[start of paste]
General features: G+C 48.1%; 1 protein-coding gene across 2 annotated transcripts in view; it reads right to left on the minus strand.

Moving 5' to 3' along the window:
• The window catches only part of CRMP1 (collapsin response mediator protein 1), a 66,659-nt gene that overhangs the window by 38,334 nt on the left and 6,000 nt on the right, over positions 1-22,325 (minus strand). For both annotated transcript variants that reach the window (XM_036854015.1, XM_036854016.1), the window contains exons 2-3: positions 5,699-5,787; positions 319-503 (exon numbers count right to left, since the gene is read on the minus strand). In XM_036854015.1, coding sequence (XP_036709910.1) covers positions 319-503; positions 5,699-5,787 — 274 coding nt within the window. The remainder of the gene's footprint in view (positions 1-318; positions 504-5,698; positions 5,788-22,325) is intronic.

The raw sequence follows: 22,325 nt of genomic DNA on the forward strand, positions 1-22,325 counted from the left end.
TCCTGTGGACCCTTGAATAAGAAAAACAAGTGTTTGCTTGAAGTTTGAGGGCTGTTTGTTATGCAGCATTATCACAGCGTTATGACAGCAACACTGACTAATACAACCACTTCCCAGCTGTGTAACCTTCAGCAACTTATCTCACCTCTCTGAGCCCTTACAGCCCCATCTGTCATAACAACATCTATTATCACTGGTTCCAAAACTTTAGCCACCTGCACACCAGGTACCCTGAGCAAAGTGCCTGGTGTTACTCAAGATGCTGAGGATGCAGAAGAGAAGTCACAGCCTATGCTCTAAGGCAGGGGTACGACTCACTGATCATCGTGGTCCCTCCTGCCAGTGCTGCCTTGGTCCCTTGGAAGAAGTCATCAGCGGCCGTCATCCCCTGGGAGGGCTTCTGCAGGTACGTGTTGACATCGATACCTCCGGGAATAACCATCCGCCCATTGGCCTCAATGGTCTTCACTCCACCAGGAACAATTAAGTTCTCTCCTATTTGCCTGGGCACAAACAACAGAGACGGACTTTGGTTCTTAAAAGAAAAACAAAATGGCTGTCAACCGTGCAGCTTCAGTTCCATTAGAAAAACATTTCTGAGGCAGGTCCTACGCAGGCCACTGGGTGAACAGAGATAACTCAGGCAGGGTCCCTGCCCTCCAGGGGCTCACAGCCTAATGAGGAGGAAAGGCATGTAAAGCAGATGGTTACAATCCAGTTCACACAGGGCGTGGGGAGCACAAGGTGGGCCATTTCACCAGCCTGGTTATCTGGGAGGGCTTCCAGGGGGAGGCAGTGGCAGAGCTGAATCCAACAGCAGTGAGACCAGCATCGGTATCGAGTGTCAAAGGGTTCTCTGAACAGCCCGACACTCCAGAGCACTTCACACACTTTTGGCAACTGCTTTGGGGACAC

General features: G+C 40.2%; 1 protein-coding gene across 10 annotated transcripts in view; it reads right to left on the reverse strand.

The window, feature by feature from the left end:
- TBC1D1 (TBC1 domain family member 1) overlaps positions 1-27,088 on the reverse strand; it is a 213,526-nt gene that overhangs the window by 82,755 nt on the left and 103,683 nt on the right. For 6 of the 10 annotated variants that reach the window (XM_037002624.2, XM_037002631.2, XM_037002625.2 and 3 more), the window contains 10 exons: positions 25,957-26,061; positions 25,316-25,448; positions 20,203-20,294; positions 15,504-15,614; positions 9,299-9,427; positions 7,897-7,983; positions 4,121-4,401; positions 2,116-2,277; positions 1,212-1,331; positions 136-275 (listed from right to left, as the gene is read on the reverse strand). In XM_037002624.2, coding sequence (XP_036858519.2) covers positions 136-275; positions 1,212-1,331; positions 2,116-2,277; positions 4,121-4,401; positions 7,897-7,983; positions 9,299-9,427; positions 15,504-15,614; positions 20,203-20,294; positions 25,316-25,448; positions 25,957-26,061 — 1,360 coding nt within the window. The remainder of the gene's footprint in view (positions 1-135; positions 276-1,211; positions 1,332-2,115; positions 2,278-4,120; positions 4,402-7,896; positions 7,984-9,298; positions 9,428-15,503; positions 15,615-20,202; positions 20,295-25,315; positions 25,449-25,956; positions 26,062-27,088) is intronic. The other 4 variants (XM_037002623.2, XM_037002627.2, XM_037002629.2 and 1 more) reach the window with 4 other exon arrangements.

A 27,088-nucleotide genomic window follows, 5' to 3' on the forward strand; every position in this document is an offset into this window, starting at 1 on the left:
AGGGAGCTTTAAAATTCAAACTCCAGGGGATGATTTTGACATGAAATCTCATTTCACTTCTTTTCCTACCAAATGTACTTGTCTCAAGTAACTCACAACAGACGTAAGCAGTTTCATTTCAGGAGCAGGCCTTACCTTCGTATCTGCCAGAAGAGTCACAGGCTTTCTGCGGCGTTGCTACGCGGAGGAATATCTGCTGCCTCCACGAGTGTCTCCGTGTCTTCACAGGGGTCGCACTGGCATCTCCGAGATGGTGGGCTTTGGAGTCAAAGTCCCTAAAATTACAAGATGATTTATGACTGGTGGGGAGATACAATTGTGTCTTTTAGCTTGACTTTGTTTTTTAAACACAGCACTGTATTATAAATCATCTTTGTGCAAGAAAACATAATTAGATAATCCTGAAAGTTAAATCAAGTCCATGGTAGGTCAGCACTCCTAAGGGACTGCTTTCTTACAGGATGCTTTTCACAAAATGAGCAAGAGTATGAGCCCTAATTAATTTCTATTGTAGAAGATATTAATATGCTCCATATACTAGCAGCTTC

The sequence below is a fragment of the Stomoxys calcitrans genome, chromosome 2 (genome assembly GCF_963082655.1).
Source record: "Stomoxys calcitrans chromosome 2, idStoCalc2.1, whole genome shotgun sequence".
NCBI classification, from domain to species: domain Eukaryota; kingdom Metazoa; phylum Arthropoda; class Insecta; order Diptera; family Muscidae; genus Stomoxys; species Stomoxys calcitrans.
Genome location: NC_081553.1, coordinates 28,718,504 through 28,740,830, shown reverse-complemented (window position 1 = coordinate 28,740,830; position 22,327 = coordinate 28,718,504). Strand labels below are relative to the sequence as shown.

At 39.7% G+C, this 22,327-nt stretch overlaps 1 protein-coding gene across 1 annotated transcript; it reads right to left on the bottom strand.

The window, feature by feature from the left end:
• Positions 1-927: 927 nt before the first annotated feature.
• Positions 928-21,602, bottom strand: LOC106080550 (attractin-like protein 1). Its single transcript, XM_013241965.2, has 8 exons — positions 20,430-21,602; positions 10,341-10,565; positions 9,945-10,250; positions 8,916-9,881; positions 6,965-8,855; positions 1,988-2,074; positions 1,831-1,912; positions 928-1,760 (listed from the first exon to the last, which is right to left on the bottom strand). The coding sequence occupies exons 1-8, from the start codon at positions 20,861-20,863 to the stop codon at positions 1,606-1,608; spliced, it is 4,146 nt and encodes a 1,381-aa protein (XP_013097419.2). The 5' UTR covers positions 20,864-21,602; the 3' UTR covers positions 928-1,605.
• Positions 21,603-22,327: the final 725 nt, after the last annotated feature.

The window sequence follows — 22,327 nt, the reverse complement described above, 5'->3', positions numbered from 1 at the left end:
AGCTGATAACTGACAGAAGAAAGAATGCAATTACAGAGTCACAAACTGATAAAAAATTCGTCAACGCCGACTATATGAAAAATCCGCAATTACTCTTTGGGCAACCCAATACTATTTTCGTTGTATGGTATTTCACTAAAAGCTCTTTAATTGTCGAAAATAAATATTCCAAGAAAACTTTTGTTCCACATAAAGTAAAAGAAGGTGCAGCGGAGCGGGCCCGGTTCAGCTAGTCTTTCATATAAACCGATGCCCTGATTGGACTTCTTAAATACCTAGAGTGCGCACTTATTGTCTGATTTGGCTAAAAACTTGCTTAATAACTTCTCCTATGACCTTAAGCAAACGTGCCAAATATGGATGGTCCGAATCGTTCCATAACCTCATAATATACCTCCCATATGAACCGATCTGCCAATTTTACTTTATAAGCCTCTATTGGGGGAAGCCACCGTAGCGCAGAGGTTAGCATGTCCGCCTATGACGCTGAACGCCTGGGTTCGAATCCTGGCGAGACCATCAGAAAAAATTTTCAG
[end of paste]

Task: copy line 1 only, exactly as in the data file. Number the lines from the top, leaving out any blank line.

General features: G+C 48.1%; 1 protein-coding gene across 2 annotated transcripts in view; it reads right to left on the minus strand.